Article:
Thursday, April 15, 2004

Seymour Hersh is being unkind to the Bushies again. In the April 12 issue of The New Yorker, he skewers them on the subject of Afghanistan. He begins with Richard Clarke, who says the Administration sees Afghanistan as a “military and political backwater—a detour along the road to Iraq . . . .” That attitude has made Bush et. al. so stingy with resources there that “’the U.S. has succeeded in stabilizing only two or three cities. The President of Afghanistan is just the mayor of Kabul.’”

Hersh says: “Clarke’s view of what went wrong was buttressed by an internal military analysis” the Department of Defense asked retired Colonel Hy Rothstein to undertake. Rothstein served twenty years in the Army Special Forces and is now senior lecturer in defense analysis at the Naval Postgraduate School, so he's no dissident. He just wanted to be helpful. After interviewing dozens of soldiers there, from enlisted men to senior military officers, Rothstein wrote a “devastating critique of the Administration’s policies.” It said that despite Rumsfeld’s much heralded new way of waging war (e.g. Special Forces on horseback and Predator Drones), basically what we did was bomb the hell out of the place. That was ineffective against an enemy that had gone to ground, and besides, it caused more than a thousand civilian deaths. Rumsfeld swatted away complaints about them saying that “’some amount’” of collateral damage was inevitable.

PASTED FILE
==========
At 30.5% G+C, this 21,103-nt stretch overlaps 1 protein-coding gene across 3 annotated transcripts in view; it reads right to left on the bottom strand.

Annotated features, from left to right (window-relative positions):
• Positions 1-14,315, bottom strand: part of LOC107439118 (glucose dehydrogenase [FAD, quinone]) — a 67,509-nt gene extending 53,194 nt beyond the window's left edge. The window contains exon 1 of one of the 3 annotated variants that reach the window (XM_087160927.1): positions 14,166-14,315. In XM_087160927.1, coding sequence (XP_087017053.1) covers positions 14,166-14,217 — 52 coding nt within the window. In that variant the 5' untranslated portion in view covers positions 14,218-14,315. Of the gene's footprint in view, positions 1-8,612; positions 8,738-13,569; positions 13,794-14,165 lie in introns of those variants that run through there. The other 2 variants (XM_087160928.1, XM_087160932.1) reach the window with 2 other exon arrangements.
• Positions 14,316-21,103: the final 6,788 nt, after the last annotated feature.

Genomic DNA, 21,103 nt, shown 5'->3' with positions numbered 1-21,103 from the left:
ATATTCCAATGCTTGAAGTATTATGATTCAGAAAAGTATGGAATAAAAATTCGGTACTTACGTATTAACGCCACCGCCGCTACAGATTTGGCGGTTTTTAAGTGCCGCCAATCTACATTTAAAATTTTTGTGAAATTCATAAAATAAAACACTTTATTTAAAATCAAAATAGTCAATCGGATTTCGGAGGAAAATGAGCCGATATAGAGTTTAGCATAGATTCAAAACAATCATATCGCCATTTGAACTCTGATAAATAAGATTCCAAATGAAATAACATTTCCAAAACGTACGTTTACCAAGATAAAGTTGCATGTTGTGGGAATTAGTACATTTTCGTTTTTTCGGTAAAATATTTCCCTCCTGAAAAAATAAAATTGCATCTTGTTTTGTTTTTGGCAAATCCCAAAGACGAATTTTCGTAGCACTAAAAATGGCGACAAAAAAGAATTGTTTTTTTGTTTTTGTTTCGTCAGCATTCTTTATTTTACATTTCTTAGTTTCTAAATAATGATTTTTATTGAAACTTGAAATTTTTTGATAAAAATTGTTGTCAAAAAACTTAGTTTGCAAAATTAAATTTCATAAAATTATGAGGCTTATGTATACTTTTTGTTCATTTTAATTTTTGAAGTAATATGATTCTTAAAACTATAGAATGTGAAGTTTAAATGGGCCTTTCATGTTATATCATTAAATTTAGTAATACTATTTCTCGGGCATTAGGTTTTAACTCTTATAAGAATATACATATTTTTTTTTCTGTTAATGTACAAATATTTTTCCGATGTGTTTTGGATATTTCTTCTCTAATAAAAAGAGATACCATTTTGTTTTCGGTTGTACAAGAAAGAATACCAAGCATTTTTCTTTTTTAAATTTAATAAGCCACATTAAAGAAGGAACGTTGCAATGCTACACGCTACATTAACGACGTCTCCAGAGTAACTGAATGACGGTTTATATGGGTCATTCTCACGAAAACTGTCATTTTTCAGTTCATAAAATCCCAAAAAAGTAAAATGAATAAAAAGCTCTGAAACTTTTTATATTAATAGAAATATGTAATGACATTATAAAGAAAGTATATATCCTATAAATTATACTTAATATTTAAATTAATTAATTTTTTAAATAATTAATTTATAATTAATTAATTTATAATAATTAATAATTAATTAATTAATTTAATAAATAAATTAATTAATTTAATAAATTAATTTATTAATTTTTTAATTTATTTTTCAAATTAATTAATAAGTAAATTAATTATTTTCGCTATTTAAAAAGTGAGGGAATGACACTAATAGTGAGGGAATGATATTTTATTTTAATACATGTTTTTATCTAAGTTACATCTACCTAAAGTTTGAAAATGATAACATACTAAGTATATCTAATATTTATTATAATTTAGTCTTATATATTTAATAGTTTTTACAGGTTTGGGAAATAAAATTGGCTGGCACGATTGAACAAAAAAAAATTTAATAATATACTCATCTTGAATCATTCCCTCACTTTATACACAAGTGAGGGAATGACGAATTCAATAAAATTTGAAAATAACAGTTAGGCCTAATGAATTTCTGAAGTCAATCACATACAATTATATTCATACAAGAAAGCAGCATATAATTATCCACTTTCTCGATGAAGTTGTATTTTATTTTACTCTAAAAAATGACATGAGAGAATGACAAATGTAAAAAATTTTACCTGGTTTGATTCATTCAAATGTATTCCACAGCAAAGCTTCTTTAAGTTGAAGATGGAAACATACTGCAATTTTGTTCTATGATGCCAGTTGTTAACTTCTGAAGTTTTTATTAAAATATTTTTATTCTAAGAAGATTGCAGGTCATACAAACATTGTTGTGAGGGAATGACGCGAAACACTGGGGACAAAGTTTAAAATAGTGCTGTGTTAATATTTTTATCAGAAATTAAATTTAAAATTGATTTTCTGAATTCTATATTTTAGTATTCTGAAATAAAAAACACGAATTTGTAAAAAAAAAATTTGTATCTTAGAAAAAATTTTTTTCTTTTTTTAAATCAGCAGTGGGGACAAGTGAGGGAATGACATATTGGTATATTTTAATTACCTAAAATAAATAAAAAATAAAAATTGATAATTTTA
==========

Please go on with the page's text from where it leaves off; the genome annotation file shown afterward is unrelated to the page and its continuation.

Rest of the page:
Subtlety would have worked better than the blunt instrument of bombs. “’The Special Forces were created to deal with precisely this kind of enemy,’ Rothstein wrote. ‘Unconventional warfare prescribes that Special Forces soldiers must be diplomats, doctors, spies, cultural anthropologists, and good friends—all before their primary work comes into play.’” Such Special Forces would surely have become aware that there were deep divisions within the Taliban vis-à-vis al Qaeda. The two groups were not synonymous. The U.S. could have exploited those divisions and used Taliban members opposed to al Qaeda to stabilize the country. Instead we left a power vacuum that gave “’warlordism, banditry, and opium production . . . a new lease on life.’”

Naturally, Rothstein’s report “was returned to him, with the message that he had to cut it drastically and soften his conclusions.” Too much truth. The Bush administration just hates too much truth. Well, thanks to Hersh, this cat is out of the bag. And there's plenty more truth about the administration's failed policies in Afghanistan where this came from. Take a look at the article.

You know what? I'd like to see the 9/11 Commission question Hy Rothstein.


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